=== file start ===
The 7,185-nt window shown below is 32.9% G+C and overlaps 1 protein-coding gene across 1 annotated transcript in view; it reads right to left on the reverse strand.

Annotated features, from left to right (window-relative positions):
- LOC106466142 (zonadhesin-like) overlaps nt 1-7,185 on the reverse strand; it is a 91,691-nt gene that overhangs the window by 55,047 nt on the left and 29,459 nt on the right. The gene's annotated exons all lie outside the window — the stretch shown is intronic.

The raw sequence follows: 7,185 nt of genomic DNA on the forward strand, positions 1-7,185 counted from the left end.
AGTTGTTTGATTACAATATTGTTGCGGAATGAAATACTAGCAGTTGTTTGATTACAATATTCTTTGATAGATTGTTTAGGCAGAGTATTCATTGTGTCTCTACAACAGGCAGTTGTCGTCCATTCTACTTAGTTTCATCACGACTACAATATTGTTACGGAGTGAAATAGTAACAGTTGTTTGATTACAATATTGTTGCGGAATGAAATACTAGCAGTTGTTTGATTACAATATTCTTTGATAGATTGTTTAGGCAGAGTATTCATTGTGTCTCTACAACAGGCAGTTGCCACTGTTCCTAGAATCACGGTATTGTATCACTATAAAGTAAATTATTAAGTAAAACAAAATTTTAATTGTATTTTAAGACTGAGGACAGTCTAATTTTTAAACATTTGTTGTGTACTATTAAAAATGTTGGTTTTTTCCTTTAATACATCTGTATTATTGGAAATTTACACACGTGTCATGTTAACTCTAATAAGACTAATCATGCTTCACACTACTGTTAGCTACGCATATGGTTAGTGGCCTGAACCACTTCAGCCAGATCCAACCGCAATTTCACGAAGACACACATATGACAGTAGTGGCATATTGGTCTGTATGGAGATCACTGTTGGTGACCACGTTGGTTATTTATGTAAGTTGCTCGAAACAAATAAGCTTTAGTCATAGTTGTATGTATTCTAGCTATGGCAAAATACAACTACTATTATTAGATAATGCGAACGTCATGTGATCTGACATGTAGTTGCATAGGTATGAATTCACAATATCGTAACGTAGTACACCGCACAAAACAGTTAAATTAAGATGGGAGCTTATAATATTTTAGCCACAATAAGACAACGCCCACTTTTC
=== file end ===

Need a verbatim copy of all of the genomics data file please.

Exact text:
The 7,185-nt window shown below is 32.9% G+C and overlaps 1 protein-coding gene across 1 annotated transcript in view; it reads right to left on the reverse strand.

Annotated features, from left to right (window-relative positions):
- LOC106466142 (zonadhesin-like) overlaps nt 1-7,185 on the reverse strand; it is a 91,691-nt gene that overhangs the window by 55,047 nt on the left and 29,459 nt on the right. The gene's annotated exons all lie outside the window — the stretch shown is intronic.

The raw sequence follows: 7,185 nt of genomic DNA on the forward strand, positions 1-7,185 counted from the left end.
AGTTGTTTGATTACAATATTGTTGCGGAATGAAATACTAGCAGTTGTTTGATTACAATATTCTTTGATAGATTGTTTAGGCAGAGTATTCATTGTGTCTCTACAACAGGCAGTTGTCGTCCATTCTACTTAGTTTCATCACGACTACAATATTGTTACGGAGTGAAATAGTAACAGTTGTTTGATTACAATATTGTTGCGGAATGAAATACTAGCAGTTGTTTGATTACAATATTCTTTGATAGATTGTTTAGGCAGAGTATTCATTGTGTCTCTACAACAGGCAGTTGCCACTGTTCCTAGAATCACGGTATTGTATCACTATAAAGTAAATTATTAAGTAAAACAAAATTTTAATTGTATTTTAAGACTGAGGACAGTCTAATTTTTAAACATTTGTTGTGTACTATTAAAAATGTTGGTTTTTTCCTTTAATACATCTGTATTATTGGAAATTTACACACGTGTCATGTTAACTCTAATAAGACTAATCATGCTTCACACTACTGTTAGCTACGCATATGGTTAGTGGCCTGAACCACTTCAGCCAGATCCAACCGCAATTTCACGAAGACACACATATGACAGTAGTGGCATATTGGTCTGTATGGAGATCACTGTTGGTGACCACGTTGGTTATTTATGTAAGTTGCTCGAAACAAATAAGCTTTAGTCATAGTTGTATGTATTCTAGCTATGGCAAAATACAACTACTATTATTAGATAATGCGAACGTCATGTGATCTGACATGTAGTTGCATAGGTATGAATTCACAATATCGTAACGTAGTACACCGCACAAAACAGTTAAATTAAGATGGGAGCTTATAATATTTTAGCCACAATAAGACAACGCCCACTTTTC